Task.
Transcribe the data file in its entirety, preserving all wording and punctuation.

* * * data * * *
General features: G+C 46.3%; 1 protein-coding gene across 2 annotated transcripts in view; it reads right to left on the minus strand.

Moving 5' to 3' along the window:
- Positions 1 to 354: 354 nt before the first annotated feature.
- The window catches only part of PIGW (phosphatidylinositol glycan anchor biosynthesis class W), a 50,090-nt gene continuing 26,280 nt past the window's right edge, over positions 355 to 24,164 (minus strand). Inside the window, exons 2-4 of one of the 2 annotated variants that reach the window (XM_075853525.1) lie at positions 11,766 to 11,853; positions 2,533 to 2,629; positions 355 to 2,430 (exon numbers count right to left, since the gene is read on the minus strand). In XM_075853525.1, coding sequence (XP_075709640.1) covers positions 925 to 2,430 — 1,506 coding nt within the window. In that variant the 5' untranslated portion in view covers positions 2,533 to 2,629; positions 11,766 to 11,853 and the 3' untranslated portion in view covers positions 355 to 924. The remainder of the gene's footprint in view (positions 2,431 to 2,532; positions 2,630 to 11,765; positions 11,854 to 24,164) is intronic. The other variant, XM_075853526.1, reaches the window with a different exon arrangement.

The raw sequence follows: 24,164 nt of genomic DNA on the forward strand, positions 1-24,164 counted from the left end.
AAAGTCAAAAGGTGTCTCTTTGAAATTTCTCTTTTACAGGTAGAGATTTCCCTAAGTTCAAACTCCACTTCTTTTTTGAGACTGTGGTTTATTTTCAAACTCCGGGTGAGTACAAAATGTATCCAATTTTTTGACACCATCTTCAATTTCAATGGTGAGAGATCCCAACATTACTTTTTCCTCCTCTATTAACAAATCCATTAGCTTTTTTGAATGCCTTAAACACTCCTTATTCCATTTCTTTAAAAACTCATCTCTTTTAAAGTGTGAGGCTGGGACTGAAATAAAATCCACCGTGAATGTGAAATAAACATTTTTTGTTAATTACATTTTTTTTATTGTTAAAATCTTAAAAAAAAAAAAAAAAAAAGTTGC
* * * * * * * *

General features: G+C 46.3%; 1 protein-coding gene across 2 annotated transcripts in view; it reads right to left on the minus strand.

Moving 5' to 3' along the window:
- Positions 1 to 354: 354 nt before the first annotated feature.
- The window catches only part of PIGW (phosphatidylinositol glycan anchor biosynthesis class W), a 50,090-nt gene continuing 26,280 nt past the window's right edge, over positions 355 to 24,164 (minus strand). Inside the window, exons 2-4 of one of the 2 annotated variants that reach the window (XM_075853525.1) lie at positions 11,766 to 11,853; positions 2,533 to 2,629; positions 355 to 2,430 (exon numbers count right to left, since the gene is read on the minus strand). In XM_075853525.1, coding sequence (XP_075709640.1) covers positions 925 to 2,430 — 1,506 coding nt within the window. In that variant the 5' untranslated portion in view covers positions 2,533 to 2,629; positions 11,766 to 11,853 and the 3' untranslated portion in view covers positions 355 to 924. The remainder of the gene's footprint in view (positions 2,431 to 2,532; positions 2,630 to 11,765; positions 11,854 to 24,164) is intronic. The other variant, XM_075853526.1, reaches the window with a different exon arrangement.

The raw sequence follows: 24,164 nt of genomic DNA on the forward strand, positions 1-24,164 counted from the left end.
AAAGTCAAAAGGTGTCTCTTTGAAATTTCTCTTTTACAGGTAGAGATTTCCCTAAGTTCAAACTCCACTTCTTTTTTGAGACTGTGGTTTATTTTCAAACTCCGGGTGAGTACAAAATGTATCCAATTTTTTGACACCATCTTCAATTTCAATGGTGAGAGATCCCAACATTACTTTTTCCTCCTCTATTAACAAATCCATTAGCTTTTTTGAATGCCTTAAACACTCCTTATTCCATTTCTTTAAAAACTCATCTCTTTTAAAGTGTGAGGCTGGGACTGAAATAAAATCCACCGTGAATGTGAAATAAACATTTTTTGTTAATTACATTTTTTTTATTGTTAAAATCTTAAAAAAAAAAAAAAAAAAAGTTGC